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NFL, General Electric Launch $60M Brain-Injury Partnership

NFL Commissioner Roger Goodell takes questions during an NFL football news conference in New York on Monday. The NFL is partnering with private companies as well as the U.S. military to further research on head injuries.

The National Football League and General Electric (GE) announced a new four-year, $60 million research partnership this week aimed at improving diagnosis and treatment of mild traumatic brain injuries (mTBIs) such as concussions.

The new Head Health Initiative will devote $40 million over the next four years toward researching magnetic resonance imaging (MRI) biomarkers that could potentially help with the diagnosis and management of brain injuries.

Physiological differences in the brains of adults and children mean that all brain-injury research for adults won't necessarily apply to youths. With that said, certain research developments—such as a means for tracking long-term brain injury in living athletes—could be game-changers in terms of sports-concussion research for athletes of all ages.

"For all the advances in science our knowledge of the brain is far behind that of nearly every other organ in the body," Jeff Immelt, GE chairman and chief executive officer, said in a statement. "With this initiative, we will advance our research and apply our learning to sports-related concussions, brain injuries suffered by members of the military and neurodegenerative diseases such as Alzheimer's and Parkinson's. Advancing brain science will help families everywhere."

Along with the $40 million research and development project, the NFL also announced a two-year, $20 million open innovation challenge in partnership with GE and the sports-apparel company Under Armour. The first of those two challenges, which officially launched on Monday, is seeking proposals that address diagnosis and prognosis of mTBIs. The second challenge, which launches this coming fall, will focus more on mTBI prevention and identification.

"Our collaboration with GE and Under Armour and the launch of the innovation challenges puts us on an accelerated path to progress with experienced scientists, academics and entrepreneurs dedicated to developing game-changing technologies that will benefit athletes, the military and all members of society," NFL Commissioner Roger Goodell said in a statement.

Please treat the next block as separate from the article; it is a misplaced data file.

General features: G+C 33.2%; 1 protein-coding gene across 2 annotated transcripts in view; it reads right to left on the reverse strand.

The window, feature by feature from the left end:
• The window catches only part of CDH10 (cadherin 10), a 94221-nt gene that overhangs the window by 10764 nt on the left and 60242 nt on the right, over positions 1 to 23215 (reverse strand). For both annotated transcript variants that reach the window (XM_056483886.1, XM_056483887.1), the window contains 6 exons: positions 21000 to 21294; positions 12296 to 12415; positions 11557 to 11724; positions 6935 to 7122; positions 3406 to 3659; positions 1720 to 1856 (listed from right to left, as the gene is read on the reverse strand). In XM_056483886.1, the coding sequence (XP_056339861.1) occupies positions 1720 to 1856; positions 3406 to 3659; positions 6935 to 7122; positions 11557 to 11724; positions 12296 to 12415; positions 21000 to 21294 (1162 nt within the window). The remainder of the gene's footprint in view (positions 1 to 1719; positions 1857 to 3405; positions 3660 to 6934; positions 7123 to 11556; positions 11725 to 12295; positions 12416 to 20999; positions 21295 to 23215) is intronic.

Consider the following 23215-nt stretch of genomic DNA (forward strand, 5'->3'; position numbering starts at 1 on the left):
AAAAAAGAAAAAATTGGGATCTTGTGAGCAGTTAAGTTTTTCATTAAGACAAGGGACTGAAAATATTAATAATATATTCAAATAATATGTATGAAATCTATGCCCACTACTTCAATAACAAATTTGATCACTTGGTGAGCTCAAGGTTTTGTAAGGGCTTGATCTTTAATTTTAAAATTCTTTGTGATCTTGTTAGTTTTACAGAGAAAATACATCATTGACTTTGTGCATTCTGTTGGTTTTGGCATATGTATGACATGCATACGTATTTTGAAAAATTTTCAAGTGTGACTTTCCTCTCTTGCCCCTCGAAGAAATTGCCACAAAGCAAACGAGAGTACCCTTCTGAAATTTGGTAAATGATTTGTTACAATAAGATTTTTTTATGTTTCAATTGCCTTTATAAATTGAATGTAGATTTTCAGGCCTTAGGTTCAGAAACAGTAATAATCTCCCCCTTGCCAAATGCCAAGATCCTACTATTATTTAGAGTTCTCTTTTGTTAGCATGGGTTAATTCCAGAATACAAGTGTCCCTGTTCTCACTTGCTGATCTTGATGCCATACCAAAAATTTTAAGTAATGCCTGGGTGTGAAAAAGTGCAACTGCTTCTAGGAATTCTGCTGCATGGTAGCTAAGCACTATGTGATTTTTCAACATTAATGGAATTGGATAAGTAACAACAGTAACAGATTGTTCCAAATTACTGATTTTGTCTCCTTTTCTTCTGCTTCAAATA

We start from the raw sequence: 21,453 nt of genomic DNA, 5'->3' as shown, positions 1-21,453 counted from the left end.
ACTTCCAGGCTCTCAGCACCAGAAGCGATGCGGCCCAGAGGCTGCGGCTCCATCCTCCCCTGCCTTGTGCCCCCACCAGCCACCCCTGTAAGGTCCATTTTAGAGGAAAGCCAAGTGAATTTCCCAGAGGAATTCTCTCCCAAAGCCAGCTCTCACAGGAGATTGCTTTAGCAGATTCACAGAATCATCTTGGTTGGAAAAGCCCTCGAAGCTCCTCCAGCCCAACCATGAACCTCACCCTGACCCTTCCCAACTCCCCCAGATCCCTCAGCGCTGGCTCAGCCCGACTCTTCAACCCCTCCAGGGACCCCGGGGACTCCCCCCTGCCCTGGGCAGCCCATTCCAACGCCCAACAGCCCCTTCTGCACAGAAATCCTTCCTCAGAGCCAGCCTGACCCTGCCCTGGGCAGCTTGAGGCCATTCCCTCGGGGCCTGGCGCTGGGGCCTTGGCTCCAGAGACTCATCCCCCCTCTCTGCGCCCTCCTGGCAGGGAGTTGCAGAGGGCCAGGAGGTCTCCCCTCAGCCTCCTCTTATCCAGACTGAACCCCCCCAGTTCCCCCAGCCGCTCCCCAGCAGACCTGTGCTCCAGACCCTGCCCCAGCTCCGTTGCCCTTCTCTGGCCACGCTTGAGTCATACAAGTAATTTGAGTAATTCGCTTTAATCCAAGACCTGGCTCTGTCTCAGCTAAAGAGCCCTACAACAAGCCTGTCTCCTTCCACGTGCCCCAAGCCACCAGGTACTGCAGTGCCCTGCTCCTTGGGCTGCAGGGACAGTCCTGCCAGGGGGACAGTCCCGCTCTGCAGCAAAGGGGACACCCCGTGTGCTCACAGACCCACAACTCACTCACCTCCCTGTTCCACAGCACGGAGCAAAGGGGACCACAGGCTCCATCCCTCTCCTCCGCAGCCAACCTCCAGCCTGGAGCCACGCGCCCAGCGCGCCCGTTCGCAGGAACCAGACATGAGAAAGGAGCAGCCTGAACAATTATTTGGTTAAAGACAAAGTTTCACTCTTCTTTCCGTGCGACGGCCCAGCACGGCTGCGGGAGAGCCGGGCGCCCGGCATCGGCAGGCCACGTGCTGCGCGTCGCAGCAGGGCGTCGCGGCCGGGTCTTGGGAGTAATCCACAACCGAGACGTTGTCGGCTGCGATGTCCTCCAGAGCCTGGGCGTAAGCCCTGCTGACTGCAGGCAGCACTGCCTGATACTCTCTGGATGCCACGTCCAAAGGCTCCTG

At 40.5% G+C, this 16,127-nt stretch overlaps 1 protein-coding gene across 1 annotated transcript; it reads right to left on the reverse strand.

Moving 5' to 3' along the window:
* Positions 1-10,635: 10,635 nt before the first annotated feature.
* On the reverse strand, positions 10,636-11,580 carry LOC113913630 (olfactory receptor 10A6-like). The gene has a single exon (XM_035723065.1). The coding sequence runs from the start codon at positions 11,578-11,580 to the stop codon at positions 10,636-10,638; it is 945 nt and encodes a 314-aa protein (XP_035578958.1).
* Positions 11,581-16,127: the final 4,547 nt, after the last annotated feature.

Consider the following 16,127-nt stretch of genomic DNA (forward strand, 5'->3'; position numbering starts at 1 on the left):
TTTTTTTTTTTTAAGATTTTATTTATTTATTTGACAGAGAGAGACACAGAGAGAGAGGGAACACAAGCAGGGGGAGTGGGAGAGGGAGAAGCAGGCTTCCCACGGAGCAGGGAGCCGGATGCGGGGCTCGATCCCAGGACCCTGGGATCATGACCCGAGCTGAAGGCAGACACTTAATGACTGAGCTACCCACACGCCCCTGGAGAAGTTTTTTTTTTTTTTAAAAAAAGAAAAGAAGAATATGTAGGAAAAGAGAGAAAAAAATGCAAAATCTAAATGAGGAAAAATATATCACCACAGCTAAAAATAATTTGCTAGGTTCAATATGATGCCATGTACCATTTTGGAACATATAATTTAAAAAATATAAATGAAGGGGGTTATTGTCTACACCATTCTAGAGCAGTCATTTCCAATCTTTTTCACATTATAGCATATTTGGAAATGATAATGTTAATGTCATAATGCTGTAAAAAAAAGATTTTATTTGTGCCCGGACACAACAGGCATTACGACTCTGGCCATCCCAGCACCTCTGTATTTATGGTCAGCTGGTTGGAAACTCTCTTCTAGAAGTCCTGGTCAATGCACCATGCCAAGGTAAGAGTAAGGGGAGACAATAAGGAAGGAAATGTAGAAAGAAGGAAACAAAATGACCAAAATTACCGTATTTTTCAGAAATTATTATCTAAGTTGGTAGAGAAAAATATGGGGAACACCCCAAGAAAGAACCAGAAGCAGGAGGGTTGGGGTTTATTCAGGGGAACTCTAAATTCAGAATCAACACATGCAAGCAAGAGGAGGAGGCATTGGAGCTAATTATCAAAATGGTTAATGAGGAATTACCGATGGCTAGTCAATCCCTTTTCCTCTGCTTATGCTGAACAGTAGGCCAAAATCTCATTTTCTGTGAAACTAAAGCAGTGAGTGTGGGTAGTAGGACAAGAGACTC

In an interview with the Associated Press after Monday's announcement, Goodell mentioned the possibility of players wearing helmets with sensors to help detect hits that could cause concussions. Such helmets are already being used by researchers to determine the severity of hits during youth-football practices, for instance.

Goodell also noted the seemingly paradoxical relationship between better equipment and more dangerous styles of play, as mentioned in the latest consensus statement on concussion in sport.

"The better protection the helmet provides, sometimes the more likely (players) are to use their head, and that's a dilemma that we have to change, in part through rules," Goodell told the AP. "But I also see that we could potentially change the helmet by making it lighter. (That) would make it less of a weapon."

Even if this latest NFL-GE partnership doesn't result in research that can benefit youth athletes, Goodell and the NFL have been vocal supporters of youth-sports safety legislation in recent years. In 2011, Goodell re-emphasized his goal to have all 50 states adopt youth-concussion laws, and the NFL and National Collegiate Athletic Association sent letters in January of last year urging the states that hadn't yet adopted such legislation to do so ASAP.

By my count, every state besides Mississippi is either currently considering youth-concussion legislation (six states) or already has such a law (43 states and the District of Columbia).

Photo: NFL Commissioner Roger Goodell takes questions during an NFL football news conference in New York on Monday. The NFL is partnering with private companies as well as the U.S. military to further research on head injuries. (Seth Wenig/AP)

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